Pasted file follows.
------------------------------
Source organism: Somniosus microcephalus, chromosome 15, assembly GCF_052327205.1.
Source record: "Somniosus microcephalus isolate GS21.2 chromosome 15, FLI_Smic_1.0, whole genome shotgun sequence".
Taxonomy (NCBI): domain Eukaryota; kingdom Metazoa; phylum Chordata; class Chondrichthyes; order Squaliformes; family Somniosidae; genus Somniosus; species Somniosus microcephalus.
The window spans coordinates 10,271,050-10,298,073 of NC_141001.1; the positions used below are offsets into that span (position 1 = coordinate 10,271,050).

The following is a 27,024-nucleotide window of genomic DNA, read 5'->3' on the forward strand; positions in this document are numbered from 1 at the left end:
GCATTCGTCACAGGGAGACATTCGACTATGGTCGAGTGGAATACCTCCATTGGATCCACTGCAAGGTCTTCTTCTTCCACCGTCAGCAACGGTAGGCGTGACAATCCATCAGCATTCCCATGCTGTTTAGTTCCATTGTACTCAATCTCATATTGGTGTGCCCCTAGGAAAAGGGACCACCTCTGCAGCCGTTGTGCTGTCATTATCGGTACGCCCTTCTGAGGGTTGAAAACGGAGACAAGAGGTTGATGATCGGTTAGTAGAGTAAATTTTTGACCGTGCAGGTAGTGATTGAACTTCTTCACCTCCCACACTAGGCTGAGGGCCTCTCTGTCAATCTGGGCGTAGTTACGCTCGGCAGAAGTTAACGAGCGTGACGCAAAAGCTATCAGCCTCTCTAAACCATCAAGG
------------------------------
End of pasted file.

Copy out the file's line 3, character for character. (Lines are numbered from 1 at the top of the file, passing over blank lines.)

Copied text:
Taxonomy (NCBI): domain Eukaryota; kingdom Metazoa; phylum Chordata; class Chondrichthyes; order Squaliformes; family Somniosidae; genus Somniosus; species Somniosus microcephalus.